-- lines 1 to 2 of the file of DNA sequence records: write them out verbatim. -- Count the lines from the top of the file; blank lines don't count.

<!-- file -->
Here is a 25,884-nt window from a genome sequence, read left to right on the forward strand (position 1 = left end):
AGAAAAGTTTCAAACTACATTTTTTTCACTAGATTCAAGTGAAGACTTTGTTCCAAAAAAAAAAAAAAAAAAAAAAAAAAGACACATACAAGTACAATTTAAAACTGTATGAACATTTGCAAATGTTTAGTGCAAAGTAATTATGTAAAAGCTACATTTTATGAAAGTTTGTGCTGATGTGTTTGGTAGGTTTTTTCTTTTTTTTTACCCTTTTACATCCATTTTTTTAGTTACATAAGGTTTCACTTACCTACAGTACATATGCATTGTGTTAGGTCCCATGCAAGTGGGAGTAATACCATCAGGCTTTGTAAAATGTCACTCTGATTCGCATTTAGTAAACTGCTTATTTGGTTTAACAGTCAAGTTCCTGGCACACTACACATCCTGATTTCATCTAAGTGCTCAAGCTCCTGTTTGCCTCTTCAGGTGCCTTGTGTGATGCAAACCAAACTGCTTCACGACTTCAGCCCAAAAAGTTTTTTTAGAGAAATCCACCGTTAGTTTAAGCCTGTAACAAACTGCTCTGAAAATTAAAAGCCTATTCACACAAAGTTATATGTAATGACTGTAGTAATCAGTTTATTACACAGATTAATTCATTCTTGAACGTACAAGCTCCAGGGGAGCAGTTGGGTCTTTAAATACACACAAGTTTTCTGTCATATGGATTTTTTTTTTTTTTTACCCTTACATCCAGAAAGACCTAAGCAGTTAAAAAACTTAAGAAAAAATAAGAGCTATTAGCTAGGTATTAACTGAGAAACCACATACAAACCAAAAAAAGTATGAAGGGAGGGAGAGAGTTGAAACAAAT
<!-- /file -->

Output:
Here is a 25,884-nt window from a genome sequence, read left to right on the forward strand (position 1 = left end):
AGAAAAGTTTCAAACTACATTTTTTTCACTAGATTCAAGTGAAGACTTTGTTCCAAAAAAAAAAAAAAAAAAAAAAAAAAGACACATACAAGTACAATTTAAAACTGTATGAACATTTGCAAATGTTTAGTGCAAAGTAATTATGTAAAAGCTACATTTTATGAAAGTTTGTGCTGATGTGTTTGGTAGGTTTTTTCTTTTTTTTTACCCTTTTACATCCATTTTTTTAGTTACATAAGGTTTCACTTACCTACAGTACATATGCATTGTGTTAGGTCCCATGCAAGTGGGAGTAATACCATCAGGCTTTGTAAAATGTCACTCTGATTCGCATTTAGTAAACTGCTTATTTGGTTTAACAGTCAAGTTCCTGGCACACTACACATCCTGATTTCATCTAAGTGCTCAAGCTCCTGTTTGCCTCTTCAGGTGCCTTGTGTGATGCAAACCAAACTGCTTCACGACTTCAGCCCAAAAAGTTTTTTTAGAGAAATCCACCGTTAGTTTAAGCCTGTAACAAACTGCTCTGAAAATTAAAAGCCTATTCACACAAAGTTATATGTAATGACTGTAGTAATCAGTTTATTACACAGATTAATTCATTCTTGAACGTACAAGCTCCAGGGGAGCAGTTGGGTCTTTAAATACACACAAGTTTTCTGTCATATGGATTTTTTTTTTTTTTTACCCTTACATCCAGAAAGACCTAAGCAGTTAAAAAACTTAAGAAAAAATAAGAGCTATTAGCTAGGTATTAACTGAGAAACCACATACAAACCAAAAAAAGTATGAAGGGAGGGAGAGAGTTGAAACAAAT